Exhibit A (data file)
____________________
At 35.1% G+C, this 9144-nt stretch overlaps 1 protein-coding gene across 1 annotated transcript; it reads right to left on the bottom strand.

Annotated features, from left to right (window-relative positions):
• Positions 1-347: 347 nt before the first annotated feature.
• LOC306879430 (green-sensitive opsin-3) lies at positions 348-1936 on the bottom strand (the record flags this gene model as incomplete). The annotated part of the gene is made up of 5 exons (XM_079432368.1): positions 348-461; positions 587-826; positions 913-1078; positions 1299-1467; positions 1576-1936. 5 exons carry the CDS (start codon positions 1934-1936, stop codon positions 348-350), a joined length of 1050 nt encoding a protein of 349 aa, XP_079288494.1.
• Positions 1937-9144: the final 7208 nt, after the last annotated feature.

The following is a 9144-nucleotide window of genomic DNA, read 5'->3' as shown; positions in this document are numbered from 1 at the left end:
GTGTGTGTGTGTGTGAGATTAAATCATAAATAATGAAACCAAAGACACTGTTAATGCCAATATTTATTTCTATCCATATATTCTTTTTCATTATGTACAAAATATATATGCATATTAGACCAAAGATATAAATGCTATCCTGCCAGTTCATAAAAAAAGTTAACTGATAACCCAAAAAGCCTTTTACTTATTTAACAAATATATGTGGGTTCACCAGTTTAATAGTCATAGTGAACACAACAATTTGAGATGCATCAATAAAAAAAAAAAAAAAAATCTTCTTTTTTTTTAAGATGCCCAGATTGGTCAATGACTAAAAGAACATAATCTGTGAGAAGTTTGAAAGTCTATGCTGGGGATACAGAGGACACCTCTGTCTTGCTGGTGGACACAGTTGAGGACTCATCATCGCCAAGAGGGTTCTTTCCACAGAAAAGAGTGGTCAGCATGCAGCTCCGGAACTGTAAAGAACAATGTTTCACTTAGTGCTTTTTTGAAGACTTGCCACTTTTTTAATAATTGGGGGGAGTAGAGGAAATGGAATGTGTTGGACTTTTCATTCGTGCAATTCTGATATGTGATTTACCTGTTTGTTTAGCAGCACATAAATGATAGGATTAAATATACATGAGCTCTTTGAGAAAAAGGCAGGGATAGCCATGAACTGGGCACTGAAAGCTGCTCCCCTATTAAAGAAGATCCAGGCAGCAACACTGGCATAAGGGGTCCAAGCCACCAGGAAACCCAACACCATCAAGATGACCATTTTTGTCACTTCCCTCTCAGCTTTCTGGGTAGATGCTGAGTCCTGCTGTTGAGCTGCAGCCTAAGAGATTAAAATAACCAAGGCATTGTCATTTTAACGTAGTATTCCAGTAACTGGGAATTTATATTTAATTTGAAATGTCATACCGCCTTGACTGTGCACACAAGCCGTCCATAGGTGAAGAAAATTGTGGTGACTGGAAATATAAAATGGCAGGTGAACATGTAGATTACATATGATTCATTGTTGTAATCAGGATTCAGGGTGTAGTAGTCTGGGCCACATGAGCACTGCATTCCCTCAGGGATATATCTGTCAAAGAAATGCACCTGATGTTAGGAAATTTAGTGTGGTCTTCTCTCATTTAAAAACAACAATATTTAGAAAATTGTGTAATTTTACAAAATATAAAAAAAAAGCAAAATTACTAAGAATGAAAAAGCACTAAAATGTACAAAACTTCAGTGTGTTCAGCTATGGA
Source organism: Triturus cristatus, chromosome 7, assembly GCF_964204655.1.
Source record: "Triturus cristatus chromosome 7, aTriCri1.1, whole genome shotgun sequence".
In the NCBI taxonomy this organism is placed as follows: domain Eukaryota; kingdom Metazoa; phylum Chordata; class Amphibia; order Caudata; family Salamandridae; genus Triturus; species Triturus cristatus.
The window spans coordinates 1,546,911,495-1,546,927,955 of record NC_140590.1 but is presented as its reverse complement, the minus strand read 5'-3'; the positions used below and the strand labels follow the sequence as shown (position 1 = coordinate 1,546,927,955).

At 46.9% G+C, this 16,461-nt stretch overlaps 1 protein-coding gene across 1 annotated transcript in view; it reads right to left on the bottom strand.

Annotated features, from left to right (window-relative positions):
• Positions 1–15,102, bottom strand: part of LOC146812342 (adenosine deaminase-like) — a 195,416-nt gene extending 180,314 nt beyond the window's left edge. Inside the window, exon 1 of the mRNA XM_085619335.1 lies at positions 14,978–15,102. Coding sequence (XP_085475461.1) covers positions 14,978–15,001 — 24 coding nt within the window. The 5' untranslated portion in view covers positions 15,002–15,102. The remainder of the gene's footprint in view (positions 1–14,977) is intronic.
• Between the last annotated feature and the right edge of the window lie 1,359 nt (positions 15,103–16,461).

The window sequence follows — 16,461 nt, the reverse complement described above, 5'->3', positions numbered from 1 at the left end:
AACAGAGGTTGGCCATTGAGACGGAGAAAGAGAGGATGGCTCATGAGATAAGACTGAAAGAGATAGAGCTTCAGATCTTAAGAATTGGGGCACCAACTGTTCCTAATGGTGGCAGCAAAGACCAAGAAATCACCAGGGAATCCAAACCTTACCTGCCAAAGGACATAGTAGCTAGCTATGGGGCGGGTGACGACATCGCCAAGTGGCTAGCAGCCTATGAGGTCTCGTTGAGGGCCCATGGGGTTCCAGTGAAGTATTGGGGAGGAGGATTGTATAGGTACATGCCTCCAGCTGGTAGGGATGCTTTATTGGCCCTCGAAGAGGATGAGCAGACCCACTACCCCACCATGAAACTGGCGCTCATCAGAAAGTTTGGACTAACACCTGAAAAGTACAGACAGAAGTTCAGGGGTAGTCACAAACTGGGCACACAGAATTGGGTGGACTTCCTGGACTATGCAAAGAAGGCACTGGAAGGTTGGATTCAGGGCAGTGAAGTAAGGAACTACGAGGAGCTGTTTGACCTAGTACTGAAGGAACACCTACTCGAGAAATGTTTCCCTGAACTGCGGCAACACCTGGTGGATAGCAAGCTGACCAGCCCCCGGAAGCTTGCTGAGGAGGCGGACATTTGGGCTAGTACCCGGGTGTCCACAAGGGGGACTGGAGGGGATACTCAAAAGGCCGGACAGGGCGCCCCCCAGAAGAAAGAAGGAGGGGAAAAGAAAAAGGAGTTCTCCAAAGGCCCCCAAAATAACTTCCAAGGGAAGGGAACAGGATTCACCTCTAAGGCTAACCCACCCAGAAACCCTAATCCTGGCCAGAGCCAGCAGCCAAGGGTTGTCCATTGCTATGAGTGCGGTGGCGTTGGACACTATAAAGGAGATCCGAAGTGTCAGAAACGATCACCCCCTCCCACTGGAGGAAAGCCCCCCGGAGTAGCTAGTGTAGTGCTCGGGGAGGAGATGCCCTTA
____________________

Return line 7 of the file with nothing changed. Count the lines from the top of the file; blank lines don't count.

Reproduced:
GTGTGTGTGTGTGTGAGATTAAATCATAAATAATGAAACCAAAGACACTGTTAATGCCAATATTTATTTCTATCCATATATTCTTTTTCATTATGTACAAAATATATATGCATATTAGACCAAAGATATAAATGCTATCCTGCCAGTTCATAAAAAAAGTTAACTGATAACCCAAAAAGCCTTTTACTTATTTAACAAATATATGTGGGTTCACCAGTTTAATAGTCATAGTGAACACAACAATTTGAGATGCATCAATAAAAAAAAAAAAAAAAATCTTCTTTTTTTTTAAGATGCCCAGATTGGTCAATGACTAAAAGAACATAATCTGTGAGAAGTTTGAAAGTCTATGCTGGGGATACAGAGGACACCTCTGTCTTGCTGGTGGACACAGTTGAGGACTCATCATCGCCAAGAGGGTTCTTTCCACAGAAAAGAGTGGTCAGCATGCAGCTCCGGAACTGTAAAGAACAATGTTTCACTTAGTGCTTTTTTGAAGACTTGCCACTTTTTTAATAATTGGGGGGAGTAGAGGAAATGGAATGTGTTGGACTTTTCATTCGTGCAATTCTGATATGTGATTTACCTGTTTGTTTAGCAGCACATAAATGATAGGATTAAATATACATGAGCTCTTTGAGAAAAAGGCAGGGATAGCCATGAACTGGGCACTGAAAGCTGCTCCCCTATTAAAGAAGATCCAGGCAGCAACACTGGCATAAGGGGTCCAAGCCACCAGGAAACCCAACACCATCAAGATGACCATTTTTGTCACTTCCCTCTCAGCTTTCTGGGTAGATGCTGAGTCCTGCTGTTGAGCTGCAGCCTAAGAGATTAAAATAACCAAGGCATTGTCATTTTAACGTAGTATTCCAGTAACTGGGAATTTATATTTAATTTGAAATGTCATACCGCCTTGACTGTGCACACAAGCCGTCCATAGGTGAAGAAAATTGTGGTGACTGGAAATATAAAATGGCAGGTGAACATGTAGATTACATATGATTCATTGTTGTAATCAGGATTCAGGGTGTAGTAGTCTGGGCCACATGAGCACTGCATTCCCTCAGGGATATATCTGTCAAAGAAATGCACCTGATGTTAGGAAATTTAGTGTGGTCTTCTCTCATTTAAAAACAACAATATTTAGAAAATTGTGTAATTTTACAAAATATAAAAAAAAAGCAAAATTACTAAGAATGAAAAAGCACTAAAATGTACAAAACTTCAGTGTGTTCAGCTATGGA